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South Dakota e-Labor Bulletin
The Bureau of Labor Statistics: Celebrating 75 Years of Federal-State Cooperation
The Labor Market Information Center (LMIC) is helping the U.S. Bureau of Labor Statistics (BLS) celebrate a milestone this year – 75 years of state and federal collaboration in providing statistical data to the public. The LMIC cooperates with BLS to develop statistics through four programs.
Local Area Unemployment Statistics (LAUS)
LAUS provides monthly estimates of total employment and unemployment for approximately 7,500 areas:
- Census regions and divisions
- Metropolitan Statistical Areas (MSA) and Metropolitan New England City and Town Areas (NECTAS)
- Metropolitan Divisions and NECTA Divisions
- Micropolitan Statistical Areas and Micropolitan NECTAs
- Combined Metropolitan Statistical Areas and Combined NECTAs
- Small Labor Market Areas
- Counties and county equivalents
- Cities of 25,000 population or more
- Cities and towns in New England regardless of population
These estimates are key indicators of local economic conditions. State and local governments use the estimates for planning and budgetary purposes and to determine the need for local employment and training services. Private industry, researchers, the media and other individuals use the data to assess localized labor market developments and make comparisons across areas.
The LAUS program is what makes possible the South Dakota labor force data available through the LMIC website and several tables of data published in the monthly South Dakota e-Labor Bulletin. The menu page of the LMIC website that serves as the entry point to labor force data is visited more than 3,000 times a year.
The concepts and definitions underlying LAUS data come from the Current Population Survey (CPS), the household survey that is the source of the national unemployment rate. State monthly model-based estimates are controlled in "real time" to sum to national monthly employment and unemployment estimates from the CPS. These models combine current and historical data from the CPS, the Current Employment Statistics (CES) survey and state unemployment insurance systems. More information about the LAUS program is available on the BLS website.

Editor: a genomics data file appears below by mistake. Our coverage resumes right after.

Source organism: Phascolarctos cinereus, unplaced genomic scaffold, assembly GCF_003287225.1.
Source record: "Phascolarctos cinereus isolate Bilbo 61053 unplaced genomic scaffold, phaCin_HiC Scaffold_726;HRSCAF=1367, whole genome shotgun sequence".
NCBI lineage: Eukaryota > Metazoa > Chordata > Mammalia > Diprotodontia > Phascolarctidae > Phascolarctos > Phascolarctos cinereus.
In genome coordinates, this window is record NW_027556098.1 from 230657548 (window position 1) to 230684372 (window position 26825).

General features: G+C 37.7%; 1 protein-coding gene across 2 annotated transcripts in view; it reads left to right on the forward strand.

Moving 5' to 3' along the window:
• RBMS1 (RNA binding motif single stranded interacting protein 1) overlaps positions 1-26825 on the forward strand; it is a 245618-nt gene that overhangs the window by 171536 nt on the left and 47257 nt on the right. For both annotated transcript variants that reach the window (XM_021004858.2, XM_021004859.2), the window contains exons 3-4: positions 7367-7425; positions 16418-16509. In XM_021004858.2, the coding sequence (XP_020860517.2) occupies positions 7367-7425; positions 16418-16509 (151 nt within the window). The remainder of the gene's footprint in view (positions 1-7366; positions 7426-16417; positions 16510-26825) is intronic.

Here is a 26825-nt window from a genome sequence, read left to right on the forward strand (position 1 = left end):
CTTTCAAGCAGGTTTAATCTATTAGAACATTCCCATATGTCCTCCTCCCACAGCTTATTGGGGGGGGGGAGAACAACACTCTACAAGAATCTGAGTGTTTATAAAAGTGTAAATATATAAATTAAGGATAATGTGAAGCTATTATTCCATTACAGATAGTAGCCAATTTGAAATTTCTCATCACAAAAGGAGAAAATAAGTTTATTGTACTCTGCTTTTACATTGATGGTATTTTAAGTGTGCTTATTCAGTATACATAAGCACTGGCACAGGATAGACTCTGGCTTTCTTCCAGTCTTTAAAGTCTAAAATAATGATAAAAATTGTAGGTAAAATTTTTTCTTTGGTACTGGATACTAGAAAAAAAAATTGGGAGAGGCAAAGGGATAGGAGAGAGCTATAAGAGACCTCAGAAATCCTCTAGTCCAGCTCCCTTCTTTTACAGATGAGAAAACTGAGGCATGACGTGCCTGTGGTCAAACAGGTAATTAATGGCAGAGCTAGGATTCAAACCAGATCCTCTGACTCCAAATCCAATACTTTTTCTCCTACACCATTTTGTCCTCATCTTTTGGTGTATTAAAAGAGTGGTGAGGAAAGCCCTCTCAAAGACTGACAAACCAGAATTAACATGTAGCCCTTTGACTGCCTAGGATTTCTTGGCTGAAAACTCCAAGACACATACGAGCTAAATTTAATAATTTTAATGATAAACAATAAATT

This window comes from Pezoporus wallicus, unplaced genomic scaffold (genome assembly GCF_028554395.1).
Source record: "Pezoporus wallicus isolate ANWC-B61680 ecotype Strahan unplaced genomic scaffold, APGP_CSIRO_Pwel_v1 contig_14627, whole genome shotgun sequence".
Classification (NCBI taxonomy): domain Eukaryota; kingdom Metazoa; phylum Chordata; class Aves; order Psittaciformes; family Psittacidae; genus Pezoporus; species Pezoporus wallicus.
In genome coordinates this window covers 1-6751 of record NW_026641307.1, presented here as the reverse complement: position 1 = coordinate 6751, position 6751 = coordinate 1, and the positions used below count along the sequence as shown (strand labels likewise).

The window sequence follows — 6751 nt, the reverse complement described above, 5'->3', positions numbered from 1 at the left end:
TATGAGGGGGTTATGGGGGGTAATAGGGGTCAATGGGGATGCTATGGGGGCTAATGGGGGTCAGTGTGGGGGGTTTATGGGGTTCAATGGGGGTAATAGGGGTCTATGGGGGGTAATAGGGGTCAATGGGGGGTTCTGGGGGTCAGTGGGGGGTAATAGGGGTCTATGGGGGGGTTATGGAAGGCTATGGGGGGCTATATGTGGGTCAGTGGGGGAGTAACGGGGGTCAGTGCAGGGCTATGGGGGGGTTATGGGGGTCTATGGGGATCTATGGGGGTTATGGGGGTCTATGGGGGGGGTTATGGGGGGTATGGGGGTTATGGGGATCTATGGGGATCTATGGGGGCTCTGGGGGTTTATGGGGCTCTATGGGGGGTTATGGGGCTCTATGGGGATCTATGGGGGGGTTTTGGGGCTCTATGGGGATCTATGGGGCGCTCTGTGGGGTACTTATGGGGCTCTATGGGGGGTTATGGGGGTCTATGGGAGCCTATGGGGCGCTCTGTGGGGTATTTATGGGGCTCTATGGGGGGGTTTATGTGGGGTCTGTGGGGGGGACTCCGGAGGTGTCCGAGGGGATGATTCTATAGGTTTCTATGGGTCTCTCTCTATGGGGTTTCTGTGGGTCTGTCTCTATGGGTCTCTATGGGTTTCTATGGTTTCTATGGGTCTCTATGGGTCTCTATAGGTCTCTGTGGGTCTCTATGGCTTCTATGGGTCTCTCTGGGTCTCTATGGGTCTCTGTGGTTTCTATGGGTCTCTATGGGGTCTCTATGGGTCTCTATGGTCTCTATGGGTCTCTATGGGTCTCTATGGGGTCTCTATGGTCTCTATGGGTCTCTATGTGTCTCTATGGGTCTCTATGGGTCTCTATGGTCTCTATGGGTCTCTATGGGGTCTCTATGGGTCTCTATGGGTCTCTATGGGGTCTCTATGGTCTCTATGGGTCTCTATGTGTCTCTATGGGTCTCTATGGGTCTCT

Quarterly Census of Employment and Wages (QCEW)
The QCEW program produces a quarterly count of employment and wages reported by employers liable for covering their employees with unemployment insurance. It accounts for more than 95 percent of U.S. jobs. The data is available at the county, MSA, state and national level. The powerful QCEW data set provides employment and wage data available by industry, area and employer size class through the LMIC website. The table of annualized pay data included in each month’s e-Labor Bulletin also comes from the QCEW program.
Nationally, data classified using the North American Industry Classification System (NAICS) are available from 1990 forward, and on a more limited basis from 1975 to 1989. Data classified using the Standard Industrial Classification (SIC) system are available from 1975 through 2000. NAICS-based data files from 1990 to 2000 were reconstructed from data classified under the former Standard Industrial Classification (SIC) system. NAICS-based data files from 1975 to 1989 contain only totals by ownership. More information on the QCEW program is available on the BLS website.